The most important agenda item will be the energy lines from Kurdistan to Turkey, a topic that upsets Baghdad and disturbs Washington. Because of the sensitivity of the issue, agreements on pipelines reached with the Kurds are not officially acknowledged. There is also talk of a project that would allow an annual flow to Turkey of 10 billion cubic meters of natural gas from Iraqi Kurdistan’s Miran and Bina Bawi fields. An official speaking to Reuters said about this line: "The four pillars of the agreement are natural gas, oil, fields and pipelines. Technical negotiations on all of them have been completed with 100% accord. Genel Enerji will transport the first gas to Turkey. Annual gas flow from Northern Iraq will start with at least 10 billion cubic meters and will go up to 20 billion cubic meters. The first arrival of gas could be in 2017, after the construction starts next year. Preliminary engineering work has been completed."

New oil pipeline laid by the Kurdish government is about to be finished. The source talking to Reuters said the oil could start flowing in December. “Full capacity flow through this pipeline could be in the first quarter of next year. When this pipeline is connected to the Kirkuk-Ceyhan line, at most, 600,000-700,000 barrels a day could be shipped. A second pipeline will enter the line later.”

Ashti Hawrami, the KRG's energy minister, had spoken about a new pipeline parallel to the Kirkuk-Ceyhan pipeline to transport oil of lesser quality.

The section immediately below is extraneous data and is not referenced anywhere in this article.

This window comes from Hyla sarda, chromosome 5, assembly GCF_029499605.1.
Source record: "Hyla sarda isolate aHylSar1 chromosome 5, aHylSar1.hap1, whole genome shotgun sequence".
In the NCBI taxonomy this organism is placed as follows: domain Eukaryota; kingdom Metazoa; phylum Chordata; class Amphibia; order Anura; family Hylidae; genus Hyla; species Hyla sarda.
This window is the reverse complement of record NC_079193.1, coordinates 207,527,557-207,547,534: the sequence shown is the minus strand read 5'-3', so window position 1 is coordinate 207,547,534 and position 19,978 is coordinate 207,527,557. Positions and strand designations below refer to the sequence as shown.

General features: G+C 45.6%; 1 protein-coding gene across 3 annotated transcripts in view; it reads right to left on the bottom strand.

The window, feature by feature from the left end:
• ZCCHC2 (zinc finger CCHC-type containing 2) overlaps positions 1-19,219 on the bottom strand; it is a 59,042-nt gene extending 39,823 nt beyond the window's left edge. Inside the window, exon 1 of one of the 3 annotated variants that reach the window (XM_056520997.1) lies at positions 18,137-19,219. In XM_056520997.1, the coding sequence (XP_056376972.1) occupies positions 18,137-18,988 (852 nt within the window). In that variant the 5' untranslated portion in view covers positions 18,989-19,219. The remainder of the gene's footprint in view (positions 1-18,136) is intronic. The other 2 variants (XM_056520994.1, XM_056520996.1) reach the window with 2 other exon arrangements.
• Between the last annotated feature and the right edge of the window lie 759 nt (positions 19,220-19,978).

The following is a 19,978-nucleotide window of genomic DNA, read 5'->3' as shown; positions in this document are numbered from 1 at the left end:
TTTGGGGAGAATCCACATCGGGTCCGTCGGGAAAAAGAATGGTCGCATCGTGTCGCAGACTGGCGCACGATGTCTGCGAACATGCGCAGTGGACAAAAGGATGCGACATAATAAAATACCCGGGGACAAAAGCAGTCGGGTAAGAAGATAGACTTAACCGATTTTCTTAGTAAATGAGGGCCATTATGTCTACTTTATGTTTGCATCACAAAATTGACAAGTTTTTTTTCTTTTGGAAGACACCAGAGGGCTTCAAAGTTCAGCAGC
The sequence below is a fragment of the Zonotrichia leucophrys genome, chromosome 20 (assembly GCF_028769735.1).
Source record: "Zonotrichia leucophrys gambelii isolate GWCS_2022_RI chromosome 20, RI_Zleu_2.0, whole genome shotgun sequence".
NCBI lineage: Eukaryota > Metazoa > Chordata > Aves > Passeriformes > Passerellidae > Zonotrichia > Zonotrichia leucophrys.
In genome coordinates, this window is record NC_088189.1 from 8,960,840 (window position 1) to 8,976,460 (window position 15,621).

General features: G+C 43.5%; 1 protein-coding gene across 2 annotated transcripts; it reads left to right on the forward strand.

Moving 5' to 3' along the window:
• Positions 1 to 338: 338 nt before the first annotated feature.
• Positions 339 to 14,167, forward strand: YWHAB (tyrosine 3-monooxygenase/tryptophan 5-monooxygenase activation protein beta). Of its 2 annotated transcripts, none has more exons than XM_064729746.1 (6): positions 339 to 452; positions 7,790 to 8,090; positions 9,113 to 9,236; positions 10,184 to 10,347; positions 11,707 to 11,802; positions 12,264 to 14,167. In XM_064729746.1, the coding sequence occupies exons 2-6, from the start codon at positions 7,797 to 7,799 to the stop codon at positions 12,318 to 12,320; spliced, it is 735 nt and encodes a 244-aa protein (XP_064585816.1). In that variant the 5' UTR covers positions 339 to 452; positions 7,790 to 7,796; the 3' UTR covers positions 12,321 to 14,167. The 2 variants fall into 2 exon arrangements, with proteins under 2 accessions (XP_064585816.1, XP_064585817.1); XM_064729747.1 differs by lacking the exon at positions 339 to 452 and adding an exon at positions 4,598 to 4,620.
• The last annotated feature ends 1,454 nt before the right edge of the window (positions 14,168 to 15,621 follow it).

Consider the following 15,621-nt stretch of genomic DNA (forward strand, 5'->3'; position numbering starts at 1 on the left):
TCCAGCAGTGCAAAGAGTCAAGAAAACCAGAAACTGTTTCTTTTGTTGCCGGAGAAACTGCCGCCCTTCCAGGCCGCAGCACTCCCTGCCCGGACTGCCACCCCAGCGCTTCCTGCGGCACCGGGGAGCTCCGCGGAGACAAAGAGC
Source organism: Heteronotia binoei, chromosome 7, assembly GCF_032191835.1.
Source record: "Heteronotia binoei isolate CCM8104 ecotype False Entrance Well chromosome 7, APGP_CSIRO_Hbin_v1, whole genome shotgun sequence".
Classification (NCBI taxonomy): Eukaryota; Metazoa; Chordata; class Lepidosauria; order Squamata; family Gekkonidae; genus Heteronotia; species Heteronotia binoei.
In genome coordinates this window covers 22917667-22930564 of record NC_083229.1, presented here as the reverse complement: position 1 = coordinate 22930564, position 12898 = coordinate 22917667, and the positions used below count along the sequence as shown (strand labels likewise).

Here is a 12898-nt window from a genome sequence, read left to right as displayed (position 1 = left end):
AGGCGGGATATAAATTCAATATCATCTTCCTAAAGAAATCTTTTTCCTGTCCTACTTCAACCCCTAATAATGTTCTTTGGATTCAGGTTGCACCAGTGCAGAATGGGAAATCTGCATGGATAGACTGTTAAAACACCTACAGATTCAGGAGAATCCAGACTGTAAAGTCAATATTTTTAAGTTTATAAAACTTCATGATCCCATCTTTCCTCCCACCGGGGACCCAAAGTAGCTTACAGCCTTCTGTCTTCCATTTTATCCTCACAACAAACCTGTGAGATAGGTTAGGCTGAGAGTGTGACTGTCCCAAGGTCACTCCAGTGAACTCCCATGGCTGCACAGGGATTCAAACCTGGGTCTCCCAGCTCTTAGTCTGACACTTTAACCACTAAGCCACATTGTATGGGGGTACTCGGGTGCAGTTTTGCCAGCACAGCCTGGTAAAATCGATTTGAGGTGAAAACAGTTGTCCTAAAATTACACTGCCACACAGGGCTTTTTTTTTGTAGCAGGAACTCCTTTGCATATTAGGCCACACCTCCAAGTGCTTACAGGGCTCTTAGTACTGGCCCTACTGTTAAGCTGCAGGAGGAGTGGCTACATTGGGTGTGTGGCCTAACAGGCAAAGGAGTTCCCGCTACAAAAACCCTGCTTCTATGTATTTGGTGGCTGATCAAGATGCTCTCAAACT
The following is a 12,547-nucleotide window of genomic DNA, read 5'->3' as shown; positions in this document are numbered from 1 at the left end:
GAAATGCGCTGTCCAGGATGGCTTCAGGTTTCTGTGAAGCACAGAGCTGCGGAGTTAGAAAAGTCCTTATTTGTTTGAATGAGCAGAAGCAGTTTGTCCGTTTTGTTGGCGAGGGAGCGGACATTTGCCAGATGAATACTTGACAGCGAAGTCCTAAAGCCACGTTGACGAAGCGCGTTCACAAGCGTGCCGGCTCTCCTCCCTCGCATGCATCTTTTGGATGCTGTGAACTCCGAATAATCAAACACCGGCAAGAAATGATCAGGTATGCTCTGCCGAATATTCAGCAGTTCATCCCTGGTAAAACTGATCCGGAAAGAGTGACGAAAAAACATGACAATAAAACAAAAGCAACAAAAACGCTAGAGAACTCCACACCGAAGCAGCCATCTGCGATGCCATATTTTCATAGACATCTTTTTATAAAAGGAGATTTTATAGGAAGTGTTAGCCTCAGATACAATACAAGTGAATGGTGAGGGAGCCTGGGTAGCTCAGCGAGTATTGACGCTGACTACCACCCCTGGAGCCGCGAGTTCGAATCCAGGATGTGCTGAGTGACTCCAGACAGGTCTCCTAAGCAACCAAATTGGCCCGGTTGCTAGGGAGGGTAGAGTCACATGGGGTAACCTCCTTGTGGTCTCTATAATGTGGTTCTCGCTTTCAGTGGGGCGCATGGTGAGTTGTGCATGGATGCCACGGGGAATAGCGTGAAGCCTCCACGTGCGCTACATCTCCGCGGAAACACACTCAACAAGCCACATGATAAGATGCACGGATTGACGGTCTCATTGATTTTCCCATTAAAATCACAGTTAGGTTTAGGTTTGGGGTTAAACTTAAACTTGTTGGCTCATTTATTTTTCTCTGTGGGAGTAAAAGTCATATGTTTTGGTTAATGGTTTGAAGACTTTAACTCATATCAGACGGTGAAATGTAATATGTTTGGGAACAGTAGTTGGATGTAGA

The Baghdad government has been reacting strongly to the KRG’s independent oil-exportation operations. Baghdad has been allotting 17% of its total oil revenue to the KRG. Turkey now wants to benefit from the new pipelines before they add to Baghdad-Erbil tensions. That is why Turkey has to determine the point of convergence of interest between Barzani and Maliki.

In brief, the US dialogue with Iran, miscalculations in the Syria crisis, Turkey becoming a party to sectarian conflict as never before and the reality that strategic projects cannot be implemented unless regional calm prevails, as observed in Northern Iraq, are forcing to Turkey to take a fresh look at its foreign policy.

The most critical issue is how to set up a new balance in the Ankara-Erbil-Baghdad triangle. When Erdogan took power, he frequently talked of “win-wins." What his dancing with Erbil and Baghdad at the same time promises to the three parties is simple: If oil and natural gas flow through pipelines with an agreement among the parties, all three will win. That is what the United States wants, too.

It is not really a coincidence that Turkey-Iraq dialogue resumed after Maliki’s Washington visit. The last three years have illustrated that both Turkey and Iraq lose from tensions. This may encourage Erdogan and Maliki to agree on common interests. If they succeed in that, then there will be no losers.